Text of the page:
In one of our recent blog posts we talked about the importance of making recruitment supply chains more diverse, equal and inclusive. But what about contingent worker diversity?
It’s common to hear of diversity, equity and inclusion (DE&I) initiatives for permanent talent pools. However, historically this hasn’t been as commonplace for the flexible workforce. The conversation is changing now though, as the impact of the pandemic on the world of work begins to unfold.
DE&I has arguably never been so topical. Global movements such as Black Lives Matter and #MeToo have brought inequality to the fore in our personal and professional lives. For HR and procurement teams, there are multiple challenges to overcome when driving the diversity agenda - particularly when looking at the flexible workforce.
Often, contingent workers are chosen to fill specific skills gaps, or the specifications of a role dictate certain criteria that are not conducive to diversity. As a result, talent pools are themselves becoming limited in variety. While there will always be a need to source specific skills across contingent workforces, there is the argument that progressive employers will be looking at encouraging diversity in talent pools themselves, as well as auditing hiring and workforce management processes to ensure they are inclusive.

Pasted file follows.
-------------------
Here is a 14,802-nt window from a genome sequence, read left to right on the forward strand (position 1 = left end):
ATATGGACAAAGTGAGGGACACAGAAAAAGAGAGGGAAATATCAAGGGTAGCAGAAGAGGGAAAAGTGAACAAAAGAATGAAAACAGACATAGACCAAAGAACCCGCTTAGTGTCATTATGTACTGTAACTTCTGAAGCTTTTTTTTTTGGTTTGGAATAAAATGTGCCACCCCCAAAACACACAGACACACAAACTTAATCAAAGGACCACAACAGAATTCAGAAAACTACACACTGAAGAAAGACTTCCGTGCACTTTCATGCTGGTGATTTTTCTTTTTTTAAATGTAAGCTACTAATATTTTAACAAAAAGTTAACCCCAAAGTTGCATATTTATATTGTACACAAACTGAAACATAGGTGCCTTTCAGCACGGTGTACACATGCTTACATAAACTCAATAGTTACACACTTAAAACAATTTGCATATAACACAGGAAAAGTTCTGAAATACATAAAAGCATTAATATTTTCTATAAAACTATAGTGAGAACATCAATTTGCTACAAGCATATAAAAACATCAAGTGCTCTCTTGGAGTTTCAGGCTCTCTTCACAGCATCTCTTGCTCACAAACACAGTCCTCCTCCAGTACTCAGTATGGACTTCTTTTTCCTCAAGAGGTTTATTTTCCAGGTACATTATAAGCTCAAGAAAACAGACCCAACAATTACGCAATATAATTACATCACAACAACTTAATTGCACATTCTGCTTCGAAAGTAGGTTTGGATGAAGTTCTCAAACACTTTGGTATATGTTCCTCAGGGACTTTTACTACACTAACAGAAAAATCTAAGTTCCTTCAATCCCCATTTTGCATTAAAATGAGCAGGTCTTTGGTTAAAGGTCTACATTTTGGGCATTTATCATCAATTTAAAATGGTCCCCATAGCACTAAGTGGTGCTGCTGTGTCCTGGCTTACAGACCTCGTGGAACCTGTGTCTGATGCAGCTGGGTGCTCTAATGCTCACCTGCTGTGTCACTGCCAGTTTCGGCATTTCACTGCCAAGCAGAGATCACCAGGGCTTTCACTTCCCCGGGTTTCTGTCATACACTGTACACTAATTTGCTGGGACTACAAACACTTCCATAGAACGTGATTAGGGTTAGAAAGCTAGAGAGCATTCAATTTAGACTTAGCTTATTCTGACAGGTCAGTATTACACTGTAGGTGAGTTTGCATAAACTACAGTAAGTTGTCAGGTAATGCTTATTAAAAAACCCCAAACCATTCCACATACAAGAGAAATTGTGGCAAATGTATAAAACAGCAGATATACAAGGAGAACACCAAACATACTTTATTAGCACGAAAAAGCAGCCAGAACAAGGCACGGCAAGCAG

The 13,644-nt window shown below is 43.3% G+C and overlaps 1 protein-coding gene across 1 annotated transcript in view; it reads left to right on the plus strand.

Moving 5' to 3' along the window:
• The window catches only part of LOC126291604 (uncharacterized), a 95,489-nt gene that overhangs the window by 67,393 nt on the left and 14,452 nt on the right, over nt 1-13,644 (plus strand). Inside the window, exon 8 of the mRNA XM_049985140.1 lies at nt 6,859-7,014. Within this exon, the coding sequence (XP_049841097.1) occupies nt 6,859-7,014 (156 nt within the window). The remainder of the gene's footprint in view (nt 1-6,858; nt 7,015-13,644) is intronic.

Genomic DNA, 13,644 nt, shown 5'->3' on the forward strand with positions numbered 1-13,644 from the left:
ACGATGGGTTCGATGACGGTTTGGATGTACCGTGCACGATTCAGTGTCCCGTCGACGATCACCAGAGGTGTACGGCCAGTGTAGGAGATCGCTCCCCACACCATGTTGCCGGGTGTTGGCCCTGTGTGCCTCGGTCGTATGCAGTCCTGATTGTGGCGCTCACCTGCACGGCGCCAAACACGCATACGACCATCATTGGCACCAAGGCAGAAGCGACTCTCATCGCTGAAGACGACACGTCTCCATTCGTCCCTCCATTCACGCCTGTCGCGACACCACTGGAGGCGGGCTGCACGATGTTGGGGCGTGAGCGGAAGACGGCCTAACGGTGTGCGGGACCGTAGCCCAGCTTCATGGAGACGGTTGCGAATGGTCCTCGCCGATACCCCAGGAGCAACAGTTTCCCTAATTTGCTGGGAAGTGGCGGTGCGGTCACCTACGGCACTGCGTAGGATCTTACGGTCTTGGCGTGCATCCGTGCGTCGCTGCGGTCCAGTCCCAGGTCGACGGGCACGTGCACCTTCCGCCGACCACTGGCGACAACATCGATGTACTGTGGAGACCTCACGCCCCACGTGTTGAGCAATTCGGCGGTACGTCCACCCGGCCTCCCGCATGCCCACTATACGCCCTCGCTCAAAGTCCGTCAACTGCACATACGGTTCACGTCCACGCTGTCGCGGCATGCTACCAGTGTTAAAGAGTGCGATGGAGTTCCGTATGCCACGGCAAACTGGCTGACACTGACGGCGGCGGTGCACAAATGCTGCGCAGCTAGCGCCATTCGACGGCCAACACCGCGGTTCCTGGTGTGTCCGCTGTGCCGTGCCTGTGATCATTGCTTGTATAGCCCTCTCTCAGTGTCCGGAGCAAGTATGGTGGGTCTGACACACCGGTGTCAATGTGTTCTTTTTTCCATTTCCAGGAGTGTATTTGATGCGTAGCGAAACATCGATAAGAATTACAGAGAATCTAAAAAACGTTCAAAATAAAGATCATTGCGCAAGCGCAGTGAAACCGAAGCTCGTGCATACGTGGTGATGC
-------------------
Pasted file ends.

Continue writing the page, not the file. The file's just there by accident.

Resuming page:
We’re already beginning to see this action implemented in some areas. In the US in particular, there are a number of initiatives to increase the representation of wider demographics in talent pools. Scholarship schemes for historically black colleges and universities is one such example. But more action is needed on this front.
So how can we improve contingent worker diversity?
Contingent worker diversity – and equality and inclusion in general – is critically important to us at Guidant Global. In fact, we were pleased to have recently announced the launch of our new INfluence Workforce Consortium.
This new initiative brings together specialist partners to help employers take action and tackle the lack of diversity across contingent workforces. The founding members of this Consortium include The Mom Project, Primary Talent Partners and Pyramid Consulting.
While it’s fantastic to see the conversations around diversity, equality and inclusion becoming wide-spread, what’s really needed is action. We’re facing a period where unemployment levels have been exacerbated by the pandemic and this has the potential to have a detrimental impact on worker diversity and inclusion progress.
By taking small steps now, partnering with external experts and utilising innovative tools, we can really make a difference and increase worker diversity across the globe.
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